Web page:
The election season is over and most, if not all of us are looking forward with hope to an administration that will set a new course for America which will be a blessing to us and the world. It was a fascinating campaign, perhaps the most intriguing that I have ever witnessed. One of the negative, and disturbing elements of the campaign was the sound bites in a closed loop viewed on television ad nausea of Reverend Wright spewing his vitriol and hate towards the white establishment and Israel.
Initially, I like so many others took umbrage not only of Reverend Wright but of Senator Barak Obama for listening to this hate speech for twenty years. Surely, I reasoned, like so many others, if he’s been exposed to this for so long he must agree with it, at least partially, or he’s shown bad judgment in associating with this church. I recalled that when we lived in the St. Louis area, the rabbi (musmach of Ner Israel) of our shul (orthodox) was homophobic and delivered sermons reflecting that. After the earthquake in San Francisco (circa 1990) he commented in one of his sermons that L.A. was the epicenter of tumah because of the rampant homosexuality. It became clear to us that we would have to disassociate from the shul because the rabbis values didn’t reflect ours. Fast forward to the current imbroglio of Senator Obama with Reverend Wright: I reasoned that if I reacted as I did when living in St. Louis then surely, Senator Obama should have disassociated from Trinity Church if he didn’t agree with Rev. Wrights rants.
I found this vexing almost to the eve of the election. I spent an inordinate amount of time reading as much as I could on Obama, his background, interests, voting record and causes that he supported. I found that there was a definite dissonance between his public record, what he supported and his continuous twenty year membership and attendance at Trinity Church. I wanted to vote for him, but was finding it difficult in light of his association with a church and reverend that was so consumed with hate towards white America and Israel. On one particular Shabbat, I davened in a shul that triggered certain recollections of growing up in a frum community where I davened frequently in a shteibel. I remember the vitriolic sermons (Yiddish) of rabbanim in which there was no love for the goyim. Had those sermons been caught on tape there would have been wonderfully compressed sound bites that could have been used to discredit the Jewish community?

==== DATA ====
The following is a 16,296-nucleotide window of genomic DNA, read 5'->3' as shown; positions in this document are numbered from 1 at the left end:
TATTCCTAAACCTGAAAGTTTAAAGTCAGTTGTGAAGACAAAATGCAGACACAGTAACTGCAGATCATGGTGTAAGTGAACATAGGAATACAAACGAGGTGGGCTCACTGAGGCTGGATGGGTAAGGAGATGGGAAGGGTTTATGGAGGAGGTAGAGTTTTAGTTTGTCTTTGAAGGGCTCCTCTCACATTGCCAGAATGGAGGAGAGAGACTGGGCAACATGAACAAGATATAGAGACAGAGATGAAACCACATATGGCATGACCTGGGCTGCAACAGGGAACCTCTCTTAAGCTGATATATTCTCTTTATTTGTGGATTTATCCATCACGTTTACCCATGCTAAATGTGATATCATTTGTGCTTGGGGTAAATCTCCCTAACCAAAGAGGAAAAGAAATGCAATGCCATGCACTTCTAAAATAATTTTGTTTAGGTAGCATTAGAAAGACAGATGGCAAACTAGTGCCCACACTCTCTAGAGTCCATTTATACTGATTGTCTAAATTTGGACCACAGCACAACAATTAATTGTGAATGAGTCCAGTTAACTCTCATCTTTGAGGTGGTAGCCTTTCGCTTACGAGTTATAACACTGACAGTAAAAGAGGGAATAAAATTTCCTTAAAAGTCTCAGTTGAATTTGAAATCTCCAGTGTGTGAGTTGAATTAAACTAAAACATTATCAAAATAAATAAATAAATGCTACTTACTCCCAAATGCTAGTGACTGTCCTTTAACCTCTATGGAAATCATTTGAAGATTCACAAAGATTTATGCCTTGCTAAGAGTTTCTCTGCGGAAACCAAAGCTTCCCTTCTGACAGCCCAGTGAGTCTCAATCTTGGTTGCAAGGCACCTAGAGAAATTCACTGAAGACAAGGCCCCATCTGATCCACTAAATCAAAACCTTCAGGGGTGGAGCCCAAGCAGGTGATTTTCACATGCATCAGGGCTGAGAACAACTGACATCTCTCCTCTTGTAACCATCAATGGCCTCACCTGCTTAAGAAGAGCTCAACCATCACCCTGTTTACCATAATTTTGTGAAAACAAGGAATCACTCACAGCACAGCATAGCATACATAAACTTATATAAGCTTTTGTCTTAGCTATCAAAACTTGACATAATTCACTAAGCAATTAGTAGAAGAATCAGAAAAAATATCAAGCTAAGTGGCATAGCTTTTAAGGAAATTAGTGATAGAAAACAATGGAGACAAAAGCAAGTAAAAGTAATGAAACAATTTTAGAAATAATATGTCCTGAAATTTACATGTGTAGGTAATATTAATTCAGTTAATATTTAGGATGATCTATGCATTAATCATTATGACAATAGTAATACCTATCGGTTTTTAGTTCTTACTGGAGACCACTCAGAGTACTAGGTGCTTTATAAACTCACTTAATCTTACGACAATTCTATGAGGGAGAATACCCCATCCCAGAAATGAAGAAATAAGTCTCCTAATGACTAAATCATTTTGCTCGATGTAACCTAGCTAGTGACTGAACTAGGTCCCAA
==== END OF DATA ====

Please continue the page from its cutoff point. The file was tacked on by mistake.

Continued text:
Truth be told, we as Jews had our prejudices; especially those who came from the European experience and tasted the lash of anti Semitism, if not the shoah. But it wasn’t only the European Jews who held these prejudices against goyim. There were Jews as myself, born in America, to American parents who never experienced anti-Semitism. Yet I accepted the prejudices of my community because I was part of the community. Wasn’t this true also of the black community? Perhaps their experience was even more poignant. After all I never experienced anti-Semitism, why should I have any dislike for goyim? The average black person, however, has experienced multiple times racism in his/her lifetime.
A friend of mine, a hareidi, asked me if I felt that Rev. Wright ought to be buried in a military cemetery when the time comes in view of his remarks. I was shocked and disturbed by the question. After all, he is an American patriot, regardless of Sean Hannity’s opinion. He was in the military, served with distinction and discharged honorably. That is a lot more I can say of our hareidim, who not only do not serve their country in the military, but do little if nothing towards the good of America. (I question if they even consider America their country. In fact it wouldn’t be too far fetched to believe that they consider America a transient camp, a stop-over, until the Messiah comes and transports them to Israel.) I asked my friend if he wasn’t ashamed of the question? How many hareidim sit down to turkey dinner on Thanksgiving and give thanks to America? How many hareidim serve in the U.S. military? How many hareidim identify with Memorial Day? How many hareidim know the words to the “Pledge of Allegiance” or the “Star Spangled Banner”? And what about all the hareidim, born in America that barely speak grammatically correct English, or do so with a yiddish accent? I’m confident that Reverend Wright believes in the words to the “Pledge of Allegiance”, sits down to turkey dinner on Thanksgiving, appreciating this great country.
Having reflected on all this I don’t think that Reverend Wright hates America anymore than our rabbanim hate goyim. I do believe however, that there is a sense of deep frustration and sometimes the appropriate words just aren’t there to express what we truly feel.
Senator Obama is now President Elect Obama. I am proud of this country for having elected him and believe, as do so many others that we are a blessed people with a hopeful future. I also believe that he, like Reverend Wright and our hareidi community do not hate, but may have at times, expressed frustration with the system. It may very well be that this historic election has been the true and appropriate expression and redemption of America.